MCB Group is committed to making gender equality a priority focus of its sustainable development strategy, Success Beyond Numbers. With this objective in mind, the Group signed the Gender Diversity Charter of the Africa CEO Forum - Women Working for Change and, in the process, set up a comprehensive action plan following an assessment carried out with the Agence Française de Développement (AFD).
The main objective of this action plan is to achieve, by 2026, a target of 40% of female representation within the Middle and Senior Management of the MCB. All these actions are also in line with the United Nation’s Sustainable Development Goals (SDG).
Though MCB has roughly the same number of men and women as part of its labour force, a glass ceiling still exists; the female population remains under-represented within its Middle and Senior management. MCB is committed to accelerate the momentum in terms of gender equality and commits to reach 40% of women in Middle and Senior Management positions by 2026.
Dedicated governance on gender issues
To achieve this goal, a Gender Action Plan Committee, chaired by Mike Sophie, Head of Human Resources at MCB, was established to set priorities and steer the implementation of the action plan. In July 2020, a Gender Working Group consisting of employees from various departments of MCB was created. This team is working to implement the various initiatives that have been identified.
In addition, since employee awareness of gender-related issues in business is fundamental, MCB relies on training. Over the past few months, at least 300 employees have attended an awareness session on gender equality as well as unconscious bias. A plan has been established to educate all employees.
An employee survey was conducted in November 2020 on gender. It was noted that the main motivation of women in the work field is to achieve financial independence. It also emerged that men are more willing to make personal sacrifices to progress in their career. 15% of women and 17% of men say they are ready to refuse a promotion in order to prioritise family and personal balance. Furthermore, 90% of women remain optimistic about the possibility of gender equality in the workplace and are just as determined as men are. Regarding parental leave, men and women are unanimous: 90% of women and 86% of men think that the 5-day paternity leave is insufficient. For maternity leaves, 3 out of 4 women find it currently insufficient (52% among men).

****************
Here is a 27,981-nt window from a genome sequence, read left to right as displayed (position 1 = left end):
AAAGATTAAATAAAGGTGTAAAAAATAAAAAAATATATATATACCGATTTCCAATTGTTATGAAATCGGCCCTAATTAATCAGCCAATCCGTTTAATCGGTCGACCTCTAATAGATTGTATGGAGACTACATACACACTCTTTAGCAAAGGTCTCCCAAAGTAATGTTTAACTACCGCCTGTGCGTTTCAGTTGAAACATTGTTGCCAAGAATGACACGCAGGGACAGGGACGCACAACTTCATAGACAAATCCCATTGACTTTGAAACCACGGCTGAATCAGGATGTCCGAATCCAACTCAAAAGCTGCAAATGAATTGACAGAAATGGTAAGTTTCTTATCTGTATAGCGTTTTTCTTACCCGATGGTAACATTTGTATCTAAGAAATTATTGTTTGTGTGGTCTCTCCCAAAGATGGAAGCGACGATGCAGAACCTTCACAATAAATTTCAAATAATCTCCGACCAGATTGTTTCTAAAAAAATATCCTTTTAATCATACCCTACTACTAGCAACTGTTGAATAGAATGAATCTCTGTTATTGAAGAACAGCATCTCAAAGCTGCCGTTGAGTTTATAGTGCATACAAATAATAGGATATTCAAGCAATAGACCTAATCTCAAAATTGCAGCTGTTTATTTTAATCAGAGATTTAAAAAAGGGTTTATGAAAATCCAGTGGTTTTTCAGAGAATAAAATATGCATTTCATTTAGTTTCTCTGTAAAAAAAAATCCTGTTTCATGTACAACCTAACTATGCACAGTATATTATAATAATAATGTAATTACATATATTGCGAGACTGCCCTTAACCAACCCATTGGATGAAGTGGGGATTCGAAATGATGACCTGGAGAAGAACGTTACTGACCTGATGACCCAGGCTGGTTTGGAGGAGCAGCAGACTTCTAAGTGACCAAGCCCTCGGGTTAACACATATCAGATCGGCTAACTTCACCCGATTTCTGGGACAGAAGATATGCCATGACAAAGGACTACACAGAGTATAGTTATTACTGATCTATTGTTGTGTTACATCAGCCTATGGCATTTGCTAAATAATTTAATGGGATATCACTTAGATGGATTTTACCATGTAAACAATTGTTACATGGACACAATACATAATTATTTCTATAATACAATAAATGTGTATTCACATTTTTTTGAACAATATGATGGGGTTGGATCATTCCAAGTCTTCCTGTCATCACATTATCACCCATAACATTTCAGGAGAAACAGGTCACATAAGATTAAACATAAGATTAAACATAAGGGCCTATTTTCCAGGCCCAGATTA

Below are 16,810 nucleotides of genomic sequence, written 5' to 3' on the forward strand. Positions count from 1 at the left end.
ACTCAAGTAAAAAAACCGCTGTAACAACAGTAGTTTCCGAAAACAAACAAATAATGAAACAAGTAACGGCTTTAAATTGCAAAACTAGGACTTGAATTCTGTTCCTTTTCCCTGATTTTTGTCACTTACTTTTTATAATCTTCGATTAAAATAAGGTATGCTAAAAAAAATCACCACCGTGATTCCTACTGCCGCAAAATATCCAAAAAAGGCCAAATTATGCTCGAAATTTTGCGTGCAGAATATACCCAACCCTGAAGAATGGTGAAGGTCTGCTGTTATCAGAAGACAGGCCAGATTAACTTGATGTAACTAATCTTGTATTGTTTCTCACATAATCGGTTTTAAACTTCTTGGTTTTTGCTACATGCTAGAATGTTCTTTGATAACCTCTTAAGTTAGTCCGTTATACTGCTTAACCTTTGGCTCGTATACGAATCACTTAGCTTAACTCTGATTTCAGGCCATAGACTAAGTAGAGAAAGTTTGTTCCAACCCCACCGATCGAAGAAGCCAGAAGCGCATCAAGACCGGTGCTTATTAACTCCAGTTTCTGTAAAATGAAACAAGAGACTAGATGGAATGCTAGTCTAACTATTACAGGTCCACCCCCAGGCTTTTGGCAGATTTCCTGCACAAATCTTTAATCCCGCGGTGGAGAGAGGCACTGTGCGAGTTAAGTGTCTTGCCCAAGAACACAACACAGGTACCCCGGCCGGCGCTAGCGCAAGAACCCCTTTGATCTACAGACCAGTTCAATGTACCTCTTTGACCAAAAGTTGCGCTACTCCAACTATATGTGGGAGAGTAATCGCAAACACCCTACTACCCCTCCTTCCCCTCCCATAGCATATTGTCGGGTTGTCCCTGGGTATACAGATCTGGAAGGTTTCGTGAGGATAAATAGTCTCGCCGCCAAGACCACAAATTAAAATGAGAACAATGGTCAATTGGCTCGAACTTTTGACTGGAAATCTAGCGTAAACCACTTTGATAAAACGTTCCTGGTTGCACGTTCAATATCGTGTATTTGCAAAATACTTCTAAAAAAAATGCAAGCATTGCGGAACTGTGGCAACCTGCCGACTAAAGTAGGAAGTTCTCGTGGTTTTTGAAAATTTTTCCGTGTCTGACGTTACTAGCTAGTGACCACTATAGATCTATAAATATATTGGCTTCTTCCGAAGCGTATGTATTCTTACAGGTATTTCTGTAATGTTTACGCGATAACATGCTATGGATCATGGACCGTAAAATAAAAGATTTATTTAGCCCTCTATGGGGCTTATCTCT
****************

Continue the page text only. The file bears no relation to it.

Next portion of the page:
MCB Focus: Women employment as a catalyst for economic recovery
The latest MCB Focus (No. 82) was released on Friday 21st May. It is entitled: “Promoting gender equity to sustain a more inclusive development path”. The study probed the issue faced by women across the world, in the Mauritian society and more particularly in the field of work. MCB’s Strategy, Research and Development (SRD) team concluded that the Covid-19 epidemic had a stronger impact on women than on men, which resulted in the reappearance of some differences between men and women. In addition, according to the report; women continue to be under-represented at all levels, although notable progress has been made in recent years.
Covid-19 and employment: women are more affected than men
MCB Focus's findings are clear about the situation of women in the wake of the pandemic. Across the world, women have lost 64 million jobs, a 5% decrease in comparison to employed women, compared to a 3.9% decrease for men. The situation is also reflected in Mauritius, where the percentage of unemployed women fell from 11.1% in July 2020 to 13.1% in December of the same year.
For men, the percentage, which was 9.8% in July of last year, rose to 8.6% in December of the same year. At the world scale, the report notes that the wage gap between men and women occupying the same positions is of the order of 37%. Only 52.6% of women are in the labour market, compared to 80% of men. According to MCB Focus, it will take 135.6 years to close the Gender gap at the global level.
In Mauritius, more specifically, despite the progress made to promote women's education, the gender gap remains relatively high in terms of employment (an average of 30 percentage points over a decade at the end of 2019). This disparity is measured by the gap in the active participation rate of men and women in this sector. As for the participation of women in the labour force, it remains much lower than that of men, at 45%.
The report estimates that an increase in the participation of women in the labour market will have a potentially positive impact on economic growth and productivity gains. In the current pandemic context, the country could benefit from the implementation of measures that promote more equitable and more inclusive development in gender terms.
In the light of these findings, MCB Focus is making several proposals to encourage the participation of women in the field of work, in particular through a more flexible regulatory framework. The report suggests the setting up of a parental leave system, as well as a daycare service for children.
Legal and institutional framework
MCB Focus also highlights the need to promote a legal and institutional framework in order to defend women and to promote a change in attitude about their role in society and in the field of work. In order to achieve these various objectives, it is important that the society at large and economic actors can work together to develop proposals that are adapted to the socio-economic realities of the country.